The biggest concern surrounding Payne is a lung condition that will at times render him winded and gasping for air. This has been documented as far back as his freshman year of college. I found this article to be a concerning example how this condition has impact Payne's performance in the past. Quotes from Payne and his coach at Michigan State, who happens to be Saunders' good friend, Tom Izzo, illuminated in said article are mildly concerning.
Saunders, though, says he spoke with Izzo regarding Payne and doesn't seem too concerned about the condition being at all an issue.
"I talked to Tom a lot. We've had communication in the last week about three times just about things and concerns that maybe other people within our organization, our scouts, maybe had about him. I felt extremely comfortable with my conversations with Tom on what he thought Adreian could become in the right environment."
"There's nothing physically that he's ever had that would ever prevent him from being able to play. He had a little situation with his lungs and that was more of a hereditary type of thing. That's been pretty much under control."
Payne will have to earn his minutes, Saunders says, and that means outperforming Thaddeus Young and Anthony Bennett. Young may or may not be trade before the deadline, but that seems unlikely, and Bennett has played underwhelmingly throughout most of the season. Payne could very easily insert himself into the rotation if he can keep healthy and do what Minnesota asks of him.
The pick sent to Atlanta in exchange for Payne kicks in 2017 and is lottery protected in 2017, 2018, 2019, and 2020. Essentially, the worst possible outcome of this trade for Minnesota would be for Payne to emerge as a complete bust and, despite this, qualify for the playoffs once between 2017-2020 -- thus granting Atlanta the ever-so-valuable first rounder. The pick then becomes a second rounder in 2021 if Minnesota misses the playoffs in each of those four seasons.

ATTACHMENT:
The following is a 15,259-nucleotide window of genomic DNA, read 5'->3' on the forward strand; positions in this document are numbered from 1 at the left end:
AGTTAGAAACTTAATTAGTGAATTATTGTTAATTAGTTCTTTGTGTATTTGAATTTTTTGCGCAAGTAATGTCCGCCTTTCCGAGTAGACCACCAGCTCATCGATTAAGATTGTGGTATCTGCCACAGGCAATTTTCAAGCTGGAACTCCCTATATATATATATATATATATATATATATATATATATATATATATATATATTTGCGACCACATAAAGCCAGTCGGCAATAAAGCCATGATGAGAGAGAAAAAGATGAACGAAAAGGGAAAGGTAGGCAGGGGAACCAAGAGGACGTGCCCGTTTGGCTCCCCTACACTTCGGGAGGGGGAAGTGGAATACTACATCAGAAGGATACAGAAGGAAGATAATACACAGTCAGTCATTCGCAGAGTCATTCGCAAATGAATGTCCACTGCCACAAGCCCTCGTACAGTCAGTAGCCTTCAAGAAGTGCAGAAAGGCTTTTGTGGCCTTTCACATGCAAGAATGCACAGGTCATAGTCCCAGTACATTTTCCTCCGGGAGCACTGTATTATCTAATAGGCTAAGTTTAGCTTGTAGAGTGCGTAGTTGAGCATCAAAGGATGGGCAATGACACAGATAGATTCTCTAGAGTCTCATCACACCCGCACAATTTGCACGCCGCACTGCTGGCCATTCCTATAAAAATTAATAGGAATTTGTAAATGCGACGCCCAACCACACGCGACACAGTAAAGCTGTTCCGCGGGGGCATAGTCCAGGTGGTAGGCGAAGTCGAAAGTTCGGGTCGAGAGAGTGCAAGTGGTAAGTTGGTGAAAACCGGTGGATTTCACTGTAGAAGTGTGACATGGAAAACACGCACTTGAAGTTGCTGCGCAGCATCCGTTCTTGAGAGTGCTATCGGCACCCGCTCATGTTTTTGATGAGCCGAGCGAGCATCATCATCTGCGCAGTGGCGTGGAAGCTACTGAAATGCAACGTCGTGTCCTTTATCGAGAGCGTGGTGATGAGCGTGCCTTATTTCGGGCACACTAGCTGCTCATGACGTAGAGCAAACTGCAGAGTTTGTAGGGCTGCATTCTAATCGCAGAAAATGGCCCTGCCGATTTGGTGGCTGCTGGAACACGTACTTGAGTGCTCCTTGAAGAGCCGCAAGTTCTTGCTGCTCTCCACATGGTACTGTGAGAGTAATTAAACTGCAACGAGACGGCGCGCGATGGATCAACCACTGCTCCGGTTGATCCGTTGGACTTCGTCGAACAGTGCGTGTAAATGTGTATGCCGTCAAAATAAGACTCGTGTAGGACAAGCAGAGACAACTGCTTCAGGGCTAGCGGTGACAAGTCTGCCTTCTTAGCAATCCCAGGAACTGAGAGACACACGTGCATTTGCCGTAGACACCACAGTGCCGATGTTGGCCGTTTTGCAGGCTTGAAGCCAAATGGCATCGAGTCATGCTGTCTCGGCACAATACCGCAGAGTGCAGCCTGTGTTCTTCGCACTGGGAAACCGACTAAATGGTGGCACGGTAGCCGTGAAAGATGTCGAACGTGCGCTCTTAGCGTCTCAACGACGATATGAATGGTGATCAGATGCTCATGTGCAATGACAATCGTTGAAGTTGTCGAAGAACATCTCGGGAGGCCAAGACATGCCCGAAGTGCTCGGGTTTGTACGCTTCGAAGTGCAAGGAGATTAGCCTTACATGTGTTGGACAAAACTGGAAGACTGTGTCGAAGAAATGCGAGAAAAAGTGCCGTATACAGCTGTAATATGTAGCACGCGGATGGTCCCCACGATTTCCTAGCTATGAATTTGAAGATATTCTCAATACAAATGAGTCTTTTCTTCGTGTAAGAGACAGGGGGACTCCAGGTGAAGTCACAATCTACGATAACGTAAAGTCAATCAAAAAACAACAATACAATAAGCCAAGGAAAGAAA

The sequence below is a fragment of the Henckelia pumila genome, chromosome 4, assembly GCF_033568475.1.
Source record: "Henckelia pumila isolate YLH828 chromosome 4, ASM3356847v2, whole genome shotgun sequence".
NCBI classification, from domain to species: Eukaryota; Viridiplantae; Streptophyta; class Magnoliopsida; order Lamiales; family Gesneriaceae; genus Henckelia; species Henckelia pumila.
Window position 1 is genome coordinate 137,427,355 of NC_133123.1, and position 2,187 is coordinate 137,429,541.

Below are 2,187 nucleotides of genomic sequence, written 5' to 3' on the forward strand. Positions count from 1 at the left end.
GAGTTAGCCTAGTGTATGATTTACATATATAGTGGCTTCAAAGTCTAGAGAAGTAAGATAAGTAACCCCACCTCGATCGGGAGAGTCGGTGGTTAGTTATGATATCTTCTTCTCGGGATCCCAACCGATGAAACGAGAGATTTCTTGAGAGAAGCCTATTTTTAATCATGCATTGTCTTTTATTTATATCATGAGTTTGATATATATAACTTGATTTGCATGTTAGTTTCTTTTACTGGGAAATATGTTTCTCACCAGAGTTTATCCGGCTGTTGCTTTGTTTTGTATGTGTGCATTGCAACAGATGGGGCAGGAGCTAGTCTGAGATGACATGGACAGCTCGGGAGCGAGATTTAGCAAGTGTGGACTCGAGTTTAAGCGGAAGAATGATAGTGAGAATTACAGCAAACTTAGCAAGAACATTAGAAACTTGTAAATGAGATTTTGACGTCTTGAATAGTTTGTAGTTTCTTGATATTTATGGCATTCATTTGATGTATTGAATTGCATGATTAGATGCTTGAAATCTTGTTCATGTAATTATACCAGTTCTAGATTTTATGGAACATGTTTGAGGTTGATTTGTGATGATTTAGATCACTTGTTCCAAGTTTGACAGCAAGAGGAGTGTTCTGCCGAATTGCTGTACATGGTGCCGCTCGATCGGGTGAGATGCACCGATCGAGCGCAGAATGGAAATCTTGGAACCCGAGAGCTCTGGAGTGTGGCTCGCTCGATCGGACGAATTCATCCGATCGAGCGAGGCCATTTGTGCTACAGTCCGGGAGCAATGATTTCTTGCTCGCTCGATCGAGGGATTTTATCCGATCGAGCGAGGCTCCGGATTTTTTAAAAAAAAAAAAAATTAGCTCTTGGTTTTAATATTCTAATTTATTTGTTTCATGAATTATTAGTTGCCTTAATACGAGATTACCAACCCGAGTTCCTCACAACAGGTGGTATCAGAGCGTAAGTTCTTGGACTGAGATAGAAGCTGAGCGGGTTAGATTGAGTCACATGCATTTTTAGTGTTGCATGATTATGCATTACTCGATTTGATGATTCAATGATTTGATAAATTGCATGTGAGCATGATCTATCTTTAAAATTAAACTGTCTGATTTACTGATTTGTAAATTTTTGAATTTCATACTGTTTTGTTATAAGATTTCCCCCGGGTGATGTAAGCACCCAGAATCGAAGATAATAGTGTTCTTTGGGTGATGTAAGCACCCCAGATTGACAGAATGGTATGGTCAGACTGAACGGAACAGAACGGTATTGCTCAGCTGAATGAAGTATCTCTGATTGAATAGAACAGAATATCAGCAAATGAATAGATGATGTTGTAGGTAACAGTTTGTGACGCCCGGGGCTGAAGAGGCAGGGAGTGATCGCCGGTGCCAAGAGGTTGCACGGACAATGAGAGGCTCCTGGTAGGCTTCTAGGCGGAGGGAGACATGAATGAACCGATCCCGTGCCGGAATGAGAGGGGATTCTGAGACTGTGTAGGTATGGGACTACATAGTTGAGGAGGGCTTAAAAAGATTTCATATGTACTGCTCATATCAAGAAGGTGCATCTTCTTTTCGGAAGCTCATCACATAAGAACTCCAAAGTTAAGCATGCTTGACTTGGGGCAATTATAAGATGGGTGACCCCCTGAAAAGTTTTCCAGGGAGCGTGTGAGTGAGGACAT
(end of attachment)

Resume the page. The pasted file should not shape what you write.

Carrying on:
In his time as President of Basketball Operations Saunders has undeniably shown an eye for talent. Shabazz Muhammad and Gorgui Dieng have progressed steadily since entering the NBA last season. But it's too early to label each of them a success story and the jury is still out on LaVine and Glenn Robinson III, Saunders' other draft picks. The evaluation process of each player remains ongoing.
Regardless of what happens with Neal, his contract expires at the end of the season and is not in Minnesota's long-term plans. Those who fancy Brown -- another Saunders' draft pick -- are hoping for Neal to be traded, or released by way of contract buyout. Moreover, Payne, a 6'10'' forward with a lanky body and ability to shoot from on the perimeter, possesses the size and attributes conducive to becoming an effective power forward in today's NBA.
There are now five first and second year players -- Deing, Muhammad, Brown, LaVine, Glenn Robinson III -- on Minnesota's roster that were scouted and/or selected by Saunders and his staff -- Payne could very easily be added to that mix. This may indicate that Saunders has fully implemented his way of doing things when it comes to player-assessment and roster construction.
Whether or not this is a formula for success remains to be seen.
"As I told our staff, it came down to trusting our evaluation. We trusted our evaluation the last two years with the players that we picked, Shabazz and Gorgui and those guys worked out, and also the evaluation of Wigs and also with Zach. Those guys have all worked out. What we're looking to do with our culture and the vision that we have, everything is planned."